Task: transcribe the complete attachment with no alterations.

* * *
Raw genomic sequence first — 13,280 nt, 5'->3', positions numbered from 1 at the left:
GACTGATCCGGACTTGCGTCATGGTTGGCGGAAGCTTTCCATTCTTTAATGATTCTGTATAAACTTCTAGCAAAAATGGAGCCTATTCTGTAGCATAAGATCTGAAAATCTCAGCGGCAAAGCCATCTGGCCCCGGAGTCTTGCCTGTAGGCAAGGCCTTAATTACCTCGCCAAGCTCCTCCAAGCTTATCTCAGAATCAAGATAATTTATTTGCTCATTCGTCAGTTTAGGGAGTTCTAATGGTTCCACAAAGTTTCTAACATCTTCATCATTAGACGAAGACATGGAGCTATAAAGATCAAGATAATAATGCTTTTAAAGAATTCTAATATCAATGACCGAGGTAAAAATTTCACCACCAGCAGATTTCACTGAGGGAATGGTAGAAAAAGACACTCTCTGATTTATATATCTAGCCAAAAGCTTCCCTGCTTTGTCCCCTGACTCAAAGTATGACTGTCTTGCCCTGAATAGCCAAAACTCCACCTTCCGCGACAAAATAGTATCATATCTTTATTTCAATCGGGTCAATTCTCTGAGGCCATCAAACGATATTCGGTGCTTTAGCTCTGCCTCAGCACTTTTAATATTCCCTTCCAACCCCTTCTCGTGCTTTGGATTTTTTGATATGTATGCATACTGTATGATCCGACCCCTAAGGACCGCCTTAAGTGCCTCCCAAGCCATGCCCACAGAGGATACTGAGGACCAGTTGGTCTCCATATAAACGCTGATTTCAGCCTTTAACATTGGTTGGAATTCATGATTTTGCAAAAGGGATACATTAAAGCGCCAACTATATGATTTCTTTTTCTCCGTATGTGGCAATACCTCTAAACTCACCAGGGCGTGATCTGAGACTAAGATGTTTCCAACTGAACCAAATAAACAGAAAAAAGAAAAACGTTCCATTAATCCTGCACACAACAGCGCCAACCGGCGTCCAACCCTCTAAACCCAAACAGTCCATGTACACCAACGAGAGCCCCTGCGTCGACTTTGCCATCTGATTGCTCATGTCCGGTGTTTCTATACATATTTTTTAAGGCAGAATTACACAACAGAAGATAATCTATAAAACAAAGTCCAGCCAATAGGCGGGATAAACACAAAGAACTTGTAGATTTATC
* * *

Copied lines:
Raw genomic sequence first — 13,280 nt, 5'->3', positions numbered from 1 at the left:
GACTGATCCGGACTTGCGTCATGGTTGGCGGAAGCTTTCCATTCTTTAATGATTCTGTATAAACTTCTAGCAAAAATGGAGCCTATTCTGTAGCATAAGATCTGAAAATCTCAGCGGCAAAGCCATCTGGCCCCGGAGTCTTGCCTGTAGGCAAGGCCTTAATTACCTCGCCAAGCTCCTCCAAGCTTATCTCAGAATCAAGATAATTTATTTGCTCATTCGTCAGTTTAGGGAGTTCTAATGGTTCCACAAAGTTTCTAACATCTTCATCATTAGACGAAGACATGGAGCTATAAAGATCAAGATAATAATGCTTTTAAAGAATTCTAATATCAATGACCGAGGTAAAAATTTCACCACCAGCAGATTTCACTGAGGGAATGGTAGAAAAAGACACTCTCTGATTTATATATCTAGCCAAAAGCTTCCCTGCTTTGTCCCCTGACTCAAAGTATGACTGTCTTGCCCTGAATAGCCAAAACTCCACCTTCCGCGACAAAATAGTATCATATCTTTATTTCAATCGGGTCAATTCTCTGAGGCCATCAAACGATATTCGGTGCTTTAGCTCTGCCTCAGCACTTTTAATATTCCCTTCCAACCCCTTCTCGTGCTTTGGATTTTTTGATATGTATGCATACTGTATGATCCGACCCCTAAGGACCGCCTTAAGTGCCTCCCAAGCCATGCCCACAGAGGATACTGAGGACCAGTTGGTCTCCATATAAACGCTGATTTCAGCCTTTAACATTGGTTGGAATTCATGATTTTGCAAAAGGGATACATTAAAGCGCCAACTATATGATTTCTTTTTCTCCGTATGTGGCAATACCTCTAAACTCACCAGGGCGTGATCTGAGACTAAGATGTTTCCAACTGAACCAAATAAACAGAAAAAAGAAAAACGTTCCATTAATCCTGCACACAACAGCGCCAACCGGCGTCCAACCCTCTAAACCCAAACAGTCCATGTACACCAACGAGAGCCCCTGCGTCGACTTTGCCATCTGATTGCTCATGTCCGGTGTTTCTATACATATTTTTTAAGGCAGAATTACACAACAGAAGATAATCTATAAAACAAAGTCCAGCCAATAGGCGGGATAAACACAAAGAACTTGTAGATTTATC